the blog of DC Drinking Liberally

March 7, 2006

Update: ethics reform and this week’s speaker


The Washington Post had an important editorial on Monday on the stakes involving this week’s critical votes on lobbying and ethics reform. Without meaningful reform, disastrous pro-corporate legislation like Medicare part D will continue to be passed — and progressive legislation will be ignored. Few people in Washington are as expert on these issues as our speaker, Craig Holman of Congress Watch.

The importance of ethics reform was underscored by Rep. Louise Slaughter and Rules Committee Democrats, who recently documented the impact of all the corruption on working Americans in an important report, “America for Sale.”

Debate begins Wednesday on two relatively feeble “reform” measures that have been combined into one bill, omitting the key element of enforcement through an independent Office of Public Integrity. As Public Citizen points out:

The U.S. Senate’s floor debate on lobbying reform starts on Wednesday, March 8. The bill (S. 2349) that will be on the Senate floor is a composite of two bills approved last week by two Senate committees…. This package is inadequate and would not do enough to curb the excesses of moneyed interests in Congress.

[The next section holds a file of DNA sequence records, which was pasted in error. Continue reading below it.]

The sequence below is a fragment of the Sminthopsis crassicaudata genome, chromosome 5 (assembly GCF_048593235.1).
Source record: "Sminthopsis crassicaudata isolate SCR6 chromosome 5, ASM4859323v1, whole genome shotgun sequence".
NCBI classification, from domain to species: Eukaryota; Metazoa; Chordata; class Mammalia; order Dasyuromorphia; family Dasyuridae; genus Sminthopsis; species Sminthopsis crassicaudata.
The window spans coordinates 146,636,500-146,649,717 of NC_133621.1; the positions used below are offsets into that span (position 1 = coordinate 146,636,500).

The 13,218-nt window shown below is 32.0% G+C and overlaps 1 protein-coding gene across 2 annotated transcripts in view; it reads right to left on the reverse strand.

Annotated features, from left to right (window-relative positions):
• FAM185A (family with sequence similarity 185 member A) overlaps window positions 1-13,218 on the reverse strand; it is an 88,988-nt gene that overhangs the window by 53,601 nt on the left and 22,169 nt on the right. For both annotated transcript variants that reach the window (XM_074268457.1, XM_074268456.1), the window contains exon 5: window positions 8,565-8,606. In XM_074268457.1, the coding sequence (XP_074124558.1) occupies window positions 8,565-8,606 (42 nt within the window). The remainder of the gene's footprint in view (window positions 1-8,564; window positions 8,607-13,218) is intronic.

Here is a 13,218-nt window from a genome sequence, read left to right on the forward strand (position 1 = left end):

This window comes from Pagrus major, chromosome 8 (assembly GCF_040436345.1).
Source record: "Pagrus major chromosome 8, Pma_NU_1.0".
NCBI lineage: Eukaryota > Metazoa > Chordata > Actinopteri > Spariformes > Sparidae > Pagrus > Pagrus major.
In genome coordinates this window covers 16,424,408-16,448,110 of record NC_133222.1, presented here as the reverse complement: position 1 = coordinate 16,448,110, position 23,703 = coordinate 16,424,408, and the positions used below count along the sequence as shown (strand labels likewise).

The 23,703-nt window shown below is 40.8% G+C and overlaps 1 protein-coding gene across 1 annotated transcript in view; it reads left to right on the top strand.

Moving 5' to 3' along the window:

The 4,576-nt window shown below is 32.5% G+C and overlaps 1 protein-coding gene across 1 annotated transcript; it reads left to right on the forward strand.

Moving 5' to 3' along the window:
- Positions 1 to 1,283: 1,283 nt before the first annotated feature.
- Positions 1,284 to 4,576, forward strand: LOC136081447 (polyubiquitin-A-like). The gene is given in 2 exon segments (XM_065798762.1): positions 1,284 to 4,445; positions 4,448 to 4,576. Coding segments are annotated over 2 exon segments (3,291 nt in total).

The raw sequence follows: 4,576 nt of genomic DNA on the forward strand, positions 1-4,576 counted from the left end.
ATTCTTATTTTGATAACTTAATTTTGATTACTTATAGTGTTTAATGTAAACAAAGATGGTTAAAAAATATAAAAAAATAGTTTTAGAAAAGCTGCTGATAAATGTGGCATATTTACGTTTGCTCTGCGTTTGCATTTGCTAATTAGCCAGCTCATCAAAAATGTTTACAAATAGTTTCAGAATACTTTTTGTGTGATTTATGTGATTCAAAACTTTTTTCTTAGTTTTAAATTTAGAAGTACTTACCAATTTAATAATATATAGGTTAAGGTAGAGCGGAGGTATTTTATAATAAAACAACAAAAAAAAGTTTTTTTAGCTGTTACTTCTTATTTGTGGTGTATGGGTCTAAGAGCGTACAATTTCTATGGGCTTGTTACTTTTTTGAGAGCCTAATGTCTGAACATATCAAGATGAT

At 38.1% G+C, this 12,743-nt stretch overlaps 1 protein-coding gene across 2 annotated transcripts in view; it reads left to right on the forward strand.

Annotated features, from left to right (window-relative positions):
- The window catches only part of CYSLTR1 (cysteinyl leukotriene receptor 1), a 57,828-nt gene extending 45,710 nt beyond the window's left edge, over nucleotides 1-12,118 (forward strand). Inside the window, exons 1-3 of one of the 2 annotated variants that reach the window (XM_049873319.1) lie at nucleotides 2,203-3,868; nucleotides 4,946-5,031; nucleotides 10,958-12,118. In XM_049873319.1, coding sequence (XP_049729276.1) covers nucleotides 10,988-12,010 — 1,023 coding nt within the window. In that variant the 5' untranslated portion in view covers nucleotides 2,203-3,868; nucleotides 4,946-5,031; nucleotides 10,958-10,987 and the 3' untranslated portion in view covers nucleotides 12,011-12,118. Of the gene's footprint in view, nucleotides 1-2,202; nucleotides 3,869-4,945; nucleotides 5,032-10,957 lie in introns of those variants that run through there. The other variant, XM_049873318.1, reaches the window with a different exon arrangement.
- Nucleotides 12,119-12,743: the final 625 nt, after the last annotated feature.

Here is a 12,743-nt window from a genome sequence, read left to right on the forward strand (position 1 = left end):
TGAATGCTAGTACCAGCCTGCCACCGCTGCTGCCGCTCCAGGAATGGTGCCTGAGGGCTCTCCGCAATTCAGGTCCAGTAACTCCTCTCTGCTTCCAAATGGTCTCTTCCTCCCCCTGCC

The composite bill is available at:

This week’s speaker, Craig Holman, is Public Citizen’s Congress Watch legislative representative and an expert on Congressional ethics. The Senate marked up weak reform legislation last week and will vote on the bill this week, but there’s still a chance to influence our legislators (if you don’t live in the District) to get a stronger bill or learn how you can become a clean government activist. I wrote about it at Huffington Post. This week the Senate will vote on whether to have an independent public integrity office as an amendment to mild lobbying reform legislation. Unfortunately, they’re more interested in the fig-leaf of upgraded disclosure than real reform.

Here’s the latest on what the Senate did last week, from Public Citizen’s Joan Claybrook:

The Senate Homeland Security and Governmental Affairs Committee significantly improved a lobbying disclosure and reform bill today by adding a requirement that major lobbyists disclose the money they spend on grassroots lobbying. But the committee took a giant step backward — crippling the reform effort — by rejecting an independent Office of Public Integrity.

Overall, this measure is insufficient because it focuses on disclosing corruption, rather than deterring it. That’s like tallying the number of people killed in highway crashes instead of making safer vehicles.

Learn more this week when Craig Holman speaks.

Update from Keith: Holman will be at the Thursday DCDL gathering March 9, starting around 6:30pm in the back room at Timberlake’s, 1726 Connecticut Ave NW (2½ blocks north of the Dupont Circle Metro). Free appetizers and extended happy hour drink specials. Subscribe to the announcement list to hear about future events.

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DCDL is a blog by Washington, DC-area members of Drinking Liberally. Opinions expressed are the writers’, not those of Drinking Liberally, which provides no funding or other support for this blog.

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